Key distinguishing features of the most common diagnoses
|Acne||Rosacea||Seborrhoeic Eczema||Impetigo||Perioral Dermatitis|
|Mainly Around Mouth||Possible||No||No||Possible||Yes|
|Papules and Pustules||Yes||Yes||No||Possible||Yes|
|Rapid Response to Antibiotics||No||Yes||No||Yes||Yes|
Possible:FBC, ESR/CRP, autoantibody screen, CPK.
Small Print:Viral or bacterial swabs, skin biopsy, muscle biopsy.
- FBC: WCC raised in any infection; may be normochromic, normocytic anaemia in SLE.
- ESR/CRP, autoantibody screen: ESR/CRP likely to be raised in infection and SLE; autoantibodies may be positive in the latter.
- CPK: Elevated in dermatomyositis.
- Viral or bacterial swabs: To help diagnosis in obscure cases or if secondary infection suspected.
- Skin biopsy; muscle biopsy: The former for suspected lupus vulgaris or sarcoidosis; the latter to confirm dermatomyositis.
- Do not underestimate the possible impact of a facial rash on a patient’s life. The cosmetic effect may be devastating.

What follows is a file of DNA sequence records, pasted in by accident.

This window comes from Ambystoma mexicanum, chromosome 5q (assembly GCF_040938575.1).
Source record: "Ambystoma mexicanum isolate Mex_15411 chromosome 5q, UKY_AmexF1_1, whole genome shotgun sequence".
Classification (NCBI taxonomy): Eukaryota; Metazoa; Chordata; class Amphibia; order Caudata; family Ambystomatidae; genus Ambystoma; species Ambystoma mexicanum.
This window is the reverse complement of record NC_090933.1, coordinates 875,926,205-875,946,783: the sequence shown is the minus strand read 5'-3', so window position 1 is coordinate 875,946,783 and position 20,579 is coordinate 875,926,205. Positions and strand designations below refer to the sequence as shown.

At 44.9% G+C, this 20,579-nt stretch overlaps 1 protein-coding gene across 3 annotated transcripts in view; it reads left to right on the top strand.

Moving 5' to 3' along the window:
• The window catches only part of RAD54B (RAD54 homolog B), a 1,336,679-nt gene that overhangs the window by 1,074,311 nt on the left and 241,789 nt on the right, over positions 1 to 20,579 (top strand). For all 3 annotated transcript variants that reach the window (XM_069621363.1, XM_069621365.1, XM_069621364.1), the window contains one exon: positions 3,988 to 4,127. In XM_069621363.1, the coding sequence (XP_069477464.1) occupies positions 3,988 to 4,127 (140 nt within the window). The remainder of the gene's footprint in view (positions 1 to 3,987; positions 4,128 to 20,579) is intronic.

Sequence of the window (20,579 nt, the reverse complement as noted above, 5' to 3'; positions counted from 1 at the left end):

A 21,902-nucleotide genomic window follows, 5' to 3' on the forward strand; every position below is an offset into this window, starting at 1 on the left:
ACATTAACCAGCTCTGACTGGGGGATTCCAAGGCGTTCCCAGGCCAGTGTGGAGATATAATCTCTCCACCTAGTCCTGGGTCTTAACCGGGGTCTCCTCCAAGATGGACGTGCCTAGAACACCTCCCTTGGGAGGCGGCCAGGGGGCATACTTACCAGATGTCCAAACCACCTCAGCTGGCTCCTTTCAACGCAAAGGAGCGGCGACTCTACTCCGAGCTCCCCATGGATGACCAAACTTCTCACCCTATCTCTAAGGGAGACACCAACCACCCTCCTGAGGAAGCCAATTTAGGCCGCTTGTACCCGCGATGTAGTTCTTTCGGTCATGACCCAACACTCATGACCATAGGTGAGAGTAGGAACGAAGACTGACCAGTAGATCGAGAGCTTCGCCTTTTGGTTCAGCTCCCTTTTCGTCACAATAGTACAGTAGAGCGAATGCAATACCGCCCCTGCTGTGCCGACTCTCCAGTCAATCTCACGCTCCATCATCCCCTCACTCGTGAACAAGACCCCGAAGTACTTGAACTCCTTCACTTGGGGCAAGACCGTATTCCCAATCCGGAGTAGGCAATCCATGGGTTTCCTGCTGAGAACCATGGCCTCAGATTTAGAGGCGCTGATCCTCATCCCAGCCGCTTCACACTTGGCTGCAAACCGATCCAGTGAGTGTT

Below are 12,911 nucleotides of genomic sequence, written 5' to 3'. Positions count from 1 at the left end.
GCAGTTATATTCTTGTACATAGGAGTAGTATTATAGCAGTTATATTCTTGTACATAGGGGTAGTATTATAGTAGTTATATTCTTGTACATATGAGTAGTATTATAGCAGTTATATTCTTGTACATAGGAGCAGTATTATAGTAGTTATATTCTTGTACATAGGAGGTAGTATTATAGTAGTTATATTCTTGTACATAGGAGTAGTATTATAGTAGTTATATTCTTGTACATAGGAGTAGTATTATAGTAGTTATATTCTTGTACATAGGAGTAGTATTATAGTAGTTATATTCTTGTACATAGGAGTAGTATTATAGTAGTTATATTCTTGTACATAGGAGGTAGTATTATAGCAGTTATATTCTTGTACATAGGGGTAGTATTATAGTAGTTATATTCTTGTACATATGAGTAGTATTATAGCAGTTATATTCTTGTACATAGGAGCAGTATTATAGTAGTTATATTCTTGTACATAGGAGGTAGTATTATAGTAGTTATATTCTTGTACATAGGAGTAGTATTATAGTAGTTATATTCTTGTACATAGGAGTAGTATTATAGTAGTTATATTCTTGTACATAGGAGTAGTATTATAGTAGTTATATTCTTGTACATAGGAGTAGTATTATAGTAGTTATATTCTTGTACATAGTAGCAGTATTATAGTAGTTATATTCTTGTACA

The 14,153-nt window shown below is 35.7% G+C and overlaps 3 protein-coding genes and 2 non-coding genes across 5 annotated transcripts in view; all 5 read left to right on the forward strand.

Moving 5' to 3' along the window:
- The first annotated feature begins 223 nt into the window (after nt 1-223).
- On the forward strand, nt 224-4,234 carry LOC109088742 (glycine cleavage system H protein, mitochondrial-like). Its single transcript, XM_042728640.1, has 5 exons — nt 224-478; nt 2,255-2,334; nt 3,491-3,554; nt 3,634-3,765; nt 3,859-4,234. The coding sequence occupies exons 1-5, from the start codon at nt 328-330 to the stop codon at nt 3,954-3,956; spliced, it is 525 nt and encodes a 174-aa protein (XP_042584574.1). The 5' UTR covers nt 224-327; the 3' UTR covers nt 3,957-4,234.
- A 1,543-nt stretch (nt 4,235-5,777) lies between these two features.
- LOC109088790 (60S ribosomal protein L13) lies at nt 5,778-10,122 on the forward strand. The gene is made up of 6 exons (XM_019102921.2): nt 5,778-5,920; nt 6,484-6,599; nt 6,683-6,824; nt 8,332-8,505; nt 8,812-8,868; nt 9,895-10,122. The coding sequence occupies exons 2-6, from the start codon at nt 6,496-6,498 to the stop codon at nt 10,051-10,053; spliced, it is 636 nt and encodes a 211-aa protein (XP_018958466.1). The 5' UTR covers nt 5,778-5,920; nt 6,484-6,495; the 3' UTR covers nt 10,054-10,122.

- A therapeutic trial of antibiotics in acne may take up to 3 months to take effect – ensure the patient is aware of this.
- Remember that impetigo may simply represent superinfection of an underlying skin problem, such as eczema, which will require treatment in its own right.
- Check on OTC medication usage. In particular, remember that hydrocortisone 1% cream is available over the counter – inappropriate use might aggravate rosacea and perioral dermatitis.
- Parents are sensitised to non blanching rashes. They can be reassured that such a rash restricted to the face (indeed, restricted to the entire distribution of the superior vena cava) is not due to meningitis.
- A complaint of dramatic facial ‘sunburn’ in the elderly may well represent a phototoxic reaction – check the drug history.
- Beware the acute onset of unilateral unexplained facial erythema with mild oedema, especially in an elderly patient. This may well be the start of cellulitis or herpes zoster.
- Warn patients with facial zoster or herpes simplex infection near the eye to report any ocular problems.
- Acne excoriée may be a marker of significant psychiatric pathology.